For me, a helpful book to understand Fascism is Karl Popper's
_The Open Society_. Please, don't anybody embarrass me by asking
what it says. It's a tough read. But very helpful.

> -----Original Message-----
> From: Ezra Pound discussion list of the University of Maine
> [mailto:[log in to unmask]]On Behalf Of David Centrone
> Sent: Thursday, January 21, 1999 7:55 PM
> To: [log in to unmask]
> Subject: 
> I thought this might be relavent:
> I've been doing some reading on Pound in Italy: Hamilton's 
> _The Appeal of
> Fascism_ is an intelligent look at the political and 
> philosophical climate
> of Europe and the contributions made by various intellectuals and
> non-intellectuals alike--philosophers, poets, painters and sculptors
> included.  T. S. Eliot spoke favorably of Sir Oswald Mosley, 
> a fascists in
> Britain; I believe W. B. Yeats actually declared himself a 
> fascist against
> the rising tide of socialism and futurism: two schools of thought and
> politics that were focused upon the dismantling of cultural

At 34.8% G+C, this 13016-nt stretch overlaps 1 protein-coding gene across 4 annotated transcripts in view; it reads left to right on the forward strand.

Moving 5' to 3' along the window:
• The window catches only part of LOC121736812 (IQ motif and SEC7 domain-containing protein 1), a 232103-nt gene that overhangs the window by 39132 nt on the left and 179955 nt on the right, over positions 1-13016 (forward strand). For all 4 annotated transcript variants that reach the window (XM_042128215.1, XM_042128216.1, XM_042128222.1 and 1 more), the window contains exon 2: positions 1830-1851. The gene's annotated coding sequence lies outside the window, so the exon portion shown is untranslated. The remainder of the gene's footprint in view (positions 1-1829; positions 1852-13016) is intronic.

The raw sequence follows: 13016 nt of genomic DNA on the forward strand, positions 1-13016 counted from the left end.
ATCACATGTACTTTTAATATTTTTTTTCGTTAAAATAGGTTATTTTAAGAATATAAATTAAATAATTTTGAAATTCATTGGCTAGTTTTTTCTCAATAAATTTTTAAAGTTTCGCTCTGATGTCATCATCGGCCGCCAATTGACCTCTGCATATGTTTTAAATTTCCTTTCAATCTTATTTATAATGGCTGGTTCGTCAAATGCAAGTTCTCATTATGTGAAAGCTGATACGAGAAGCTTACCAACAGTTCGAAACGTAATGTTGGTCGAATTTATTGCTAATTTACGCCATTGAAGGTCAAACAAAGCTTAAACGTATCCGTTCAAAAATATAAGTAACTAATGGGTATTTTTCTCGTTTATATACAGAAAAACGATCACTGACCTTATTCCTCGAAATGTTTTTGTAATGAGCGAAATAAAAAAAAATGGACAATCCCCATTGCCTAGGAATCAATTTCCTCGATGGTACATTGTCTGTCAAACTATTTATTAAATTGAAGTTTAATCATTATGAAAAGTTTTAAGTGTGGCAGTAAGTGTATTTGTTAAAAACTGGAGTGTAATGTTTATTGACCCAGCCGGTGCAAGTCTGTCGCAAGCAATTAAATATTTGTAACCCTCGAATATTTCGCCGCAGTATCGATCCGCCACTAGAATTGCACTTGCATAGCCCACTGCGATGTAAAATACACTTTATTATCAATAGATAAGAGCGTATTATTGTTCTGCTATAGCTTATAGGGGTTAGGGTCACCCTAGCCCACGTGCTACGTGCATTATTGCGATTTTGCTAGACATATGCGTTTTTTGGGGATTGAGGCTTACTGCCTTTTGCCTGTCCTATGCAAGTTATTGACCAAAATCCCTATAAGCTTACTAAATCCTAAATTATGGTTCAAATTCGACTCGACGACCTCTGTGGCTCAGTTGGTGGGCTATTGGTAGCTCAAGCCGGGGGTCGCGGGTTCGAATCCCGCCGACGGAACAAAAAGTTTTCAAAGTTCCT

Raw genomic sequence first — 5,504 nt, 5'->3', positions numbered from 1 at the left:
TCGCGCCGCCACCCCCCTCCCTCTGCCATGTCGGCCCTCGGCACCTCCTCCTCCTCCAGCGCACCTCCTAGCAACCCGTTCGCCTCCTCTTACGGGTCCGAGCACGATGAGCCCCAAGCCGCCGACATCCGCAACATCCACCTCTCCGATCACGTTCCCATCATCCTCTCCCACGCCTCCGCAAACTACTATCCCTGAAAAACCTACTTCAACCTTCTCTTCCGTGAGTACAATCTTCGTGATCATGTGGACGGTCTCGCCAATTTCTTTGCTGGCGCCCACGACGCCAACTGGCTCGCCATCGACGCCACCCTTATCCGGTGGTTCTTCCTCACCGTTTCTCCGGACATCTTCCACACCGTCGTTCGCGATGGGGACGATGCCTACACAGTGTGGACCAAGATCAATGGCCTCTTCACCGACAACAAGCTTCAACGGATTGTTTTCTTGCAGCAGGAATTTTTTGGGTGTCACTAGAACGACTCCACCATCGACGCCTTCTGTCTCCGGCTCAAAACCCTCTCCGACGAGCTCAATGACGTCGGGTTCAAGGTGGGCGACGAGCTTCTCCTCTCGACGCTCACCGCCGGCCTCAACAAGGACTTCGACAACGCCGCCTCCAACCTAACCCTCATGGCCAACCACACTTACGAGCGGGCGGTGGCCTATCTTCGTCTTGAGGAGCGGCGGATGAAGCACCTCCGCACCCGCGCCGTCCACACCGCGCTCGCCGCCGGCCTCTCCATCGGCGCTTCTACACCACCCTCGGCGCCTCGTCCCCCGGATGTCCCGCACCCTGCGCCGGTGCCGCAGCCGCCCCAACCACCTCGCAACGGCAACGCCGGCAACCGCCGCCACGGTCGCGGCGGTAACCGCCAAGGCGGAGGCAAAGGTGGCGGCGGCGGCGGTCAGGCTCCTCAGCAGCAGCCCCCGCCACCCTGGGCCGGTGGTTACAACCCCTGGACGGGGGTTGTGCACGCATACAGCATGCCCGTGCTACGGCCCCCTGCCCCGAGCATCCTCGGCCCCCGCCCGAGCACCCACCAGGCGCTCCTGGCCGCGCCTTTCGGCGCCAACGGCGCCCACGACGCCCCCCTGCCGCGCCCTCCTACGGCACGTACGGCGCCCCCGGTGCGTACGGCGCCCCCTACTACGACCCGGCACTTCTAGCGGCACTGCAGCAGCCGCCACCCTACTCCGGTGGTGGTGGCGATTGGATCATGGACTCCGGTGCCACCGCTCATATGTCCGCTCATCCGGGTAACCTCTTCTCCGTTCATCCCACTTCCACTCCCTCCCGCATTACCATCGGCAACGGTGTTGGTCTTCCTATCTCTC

> connections with
> the past.  One futurist in Italy, Marinetti, wanted to ". . . burn all
> gondolas and 'fill the stinking little canals' of Venice 
> 'with the ruins of
> crumbling, leprous palaces' [a widely circulating view at the 
> time]."  The
> attitude that I get from most intelligent sources tends to 
> characterize the
> philosophical climate as obviously threatening to 
> neoclassicists, modernists
> like Pound and Wyndham Lewis--its an attitude which seems to 
> be difficult
> for ("20/20") hindsight.  Joyce makes an interesting comment: 
> "Not to like
> it [Italy] because of Mussolini would be just as absurd as to 
> hate England
> because of Henry the Eighth"; which is to say that they had a 
> whole other
> attitude over there (in Europe) at all; Americans probably 
> wouldn't fathom
> such an idea at the time.